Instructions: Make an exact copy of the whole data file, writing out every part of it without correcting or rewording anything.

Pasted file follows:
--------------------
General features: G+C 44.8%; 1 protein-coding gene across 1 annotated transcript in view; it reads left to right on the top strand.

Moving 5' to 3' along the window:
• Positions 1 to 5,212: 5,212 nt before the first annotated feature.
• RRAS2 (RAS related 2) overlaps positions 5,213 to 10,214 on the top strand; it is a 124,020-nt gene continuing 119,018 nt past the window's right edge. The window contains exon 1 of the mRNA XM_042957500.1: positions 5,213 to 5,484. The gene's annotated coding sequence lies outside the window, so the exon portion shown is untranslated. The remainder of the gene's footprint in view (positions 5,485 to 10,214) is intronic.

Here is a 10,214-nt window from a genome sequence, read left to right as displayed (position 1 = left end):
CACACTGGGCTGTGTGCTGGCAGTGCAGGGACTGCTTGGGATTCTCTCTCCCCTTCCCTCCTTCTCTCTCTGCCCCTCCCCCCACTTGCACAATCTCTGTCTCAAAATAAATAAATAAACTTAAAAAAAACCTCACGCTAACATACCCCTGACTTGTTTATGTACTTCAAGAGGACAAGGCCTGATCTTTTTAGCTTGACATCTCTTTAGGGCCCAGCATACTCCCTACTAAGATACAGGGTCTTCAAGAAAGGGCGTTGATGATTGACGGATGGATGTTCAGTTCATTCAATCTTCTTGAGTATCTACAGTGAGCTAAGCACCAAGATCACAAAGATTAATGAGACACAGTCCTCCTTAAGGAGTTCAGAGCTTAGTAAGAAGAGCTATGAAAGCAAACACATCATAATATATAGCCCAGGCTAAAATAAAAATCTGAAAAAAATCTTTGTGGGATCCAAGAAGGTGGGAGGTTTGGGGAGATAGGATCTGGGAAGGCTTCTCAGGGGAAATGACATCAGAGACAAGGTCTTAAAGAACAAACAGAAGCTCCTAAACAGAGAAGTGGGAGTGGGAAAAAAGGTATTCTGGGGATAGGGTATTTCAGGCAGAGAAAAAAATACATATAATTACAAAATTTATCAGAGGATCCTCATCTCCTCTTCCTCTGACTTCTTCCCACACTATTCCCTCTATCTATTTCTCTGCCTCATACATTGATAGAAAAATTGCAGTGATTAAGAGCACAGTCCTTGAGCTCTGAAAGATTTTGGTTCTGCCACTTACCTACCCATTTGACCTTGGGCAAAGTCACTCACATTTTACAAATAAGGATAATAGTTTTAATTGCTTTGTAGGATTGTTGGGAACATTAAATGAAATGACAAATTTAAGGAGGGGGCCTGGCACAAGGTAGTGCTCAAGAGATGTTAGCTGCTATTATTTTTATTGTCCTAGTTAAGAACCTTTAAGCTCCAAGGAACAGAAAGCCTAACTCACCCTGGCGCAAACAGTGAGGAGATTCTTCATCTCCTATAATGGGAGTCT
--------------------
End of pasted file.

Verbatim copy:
General features: G+C 44.8%; 1 protein-coding gene across 1 annotated transcript in view; it reads left to right on the top strand.

Moving 5' to 3' along the window:
• Positions 1 to 5,212: 5,212 nt before the first annotated feature.
• RRAS2 (RAS related 2) overlaps positions 5,213 to 10,214 on the top strand; it is a 124,020-nt gene continuing 119,018 nt past the window's right edge. The window contains exon 1 of the mRNA XM_042957500.1: positions 5,213 to 5,484. The gene's annotated coding sequence lies outside the window, so the exon portion shown is untranslated. The remainder of the gene's footprint in view (positions 5,485 to 10,214) is intronic.

Here is a 10,214-nt window from a genome sequence, read left to right as displayed (position 1 = left end):
CACACTGGGCTGTGTGCTGGCAGTGCAGGGACTGCTTGGGATTCTCTCTCCCCTTCCCTCCTTCTCTCTCTGCCCCTCCCCCCACTTGCACAATCTCTGTCTCAAAATAAATAAATAAACTTAAAAAAAACCTCACGCTAACATACCCCTGACTTGTTTATGTACTTCAAGAGGACAAGGCCTGATCTTTTTAGCTTGACATCTCTTTAGGGCCCAGCATACTCCCTACTAAGATACAGGGTCTTCAAGAAAGGGCGTTGATGATTGACGGATGGATGTTCAGTTCATTCAATCTTCTTGAGTATCTACAGTGAGCTAAGCACCAAGATCACAAAGATTAATGAGACACAGTCCTCCTTAAGGAGTTCAGAGCTTAGTAAGAAGAGCTATGAAAGCAAACACATCATAATATATAGCCCAGGCTAAAATAAAAATCTGAAAAAAATCTTTGTGGGATCCAAGAAGGTGGGAGGTTTGGGGAGATAGGATCTGGGAAGGCTTCTCAGGGGAAATGACATCAGAGACAAGGTCTTAAAGAACAAACAGAAGCTCCTAAACAGAGAAGTGGGAGTGGGAAAAAAGGTATTCTGGGGATAGGGTATTTCAGGCAGAGAAAAAAATACATATAATTACAAAATTTATCAGAGGATCCTCATCTCCTCTTCCTCTGACTTCTTCCCACACTATTCCCTCTATCTATTTCTCTGCCTCATACATTGATAGAAAAATTGCAGTGATTAAGAGCACAGTCCTTGAGCTCTGAAAGATTTTGGTTCTGCCACTTACCTACCCATTTGACCTTGGGCAAAGTCACTCACATTTTACAAATAAGGATAATAGTTTTAATTGCTTTGTAGGATTGTTGGGAACATTAAATGAAATGACAAATTTAAGGAGGGGGCCTGGCACAAGGTAGTGCTCAAGAGATGTTAGCTGCTATTATTTTTATTGTCCTAGTTAAGAACCTTTAAGCTCCAAGGAACAGAAAGCCTAACTCACCCTGGCGCAAACAGTGAGGAGATTCTTCATCTCCTATAATGGGAGTCT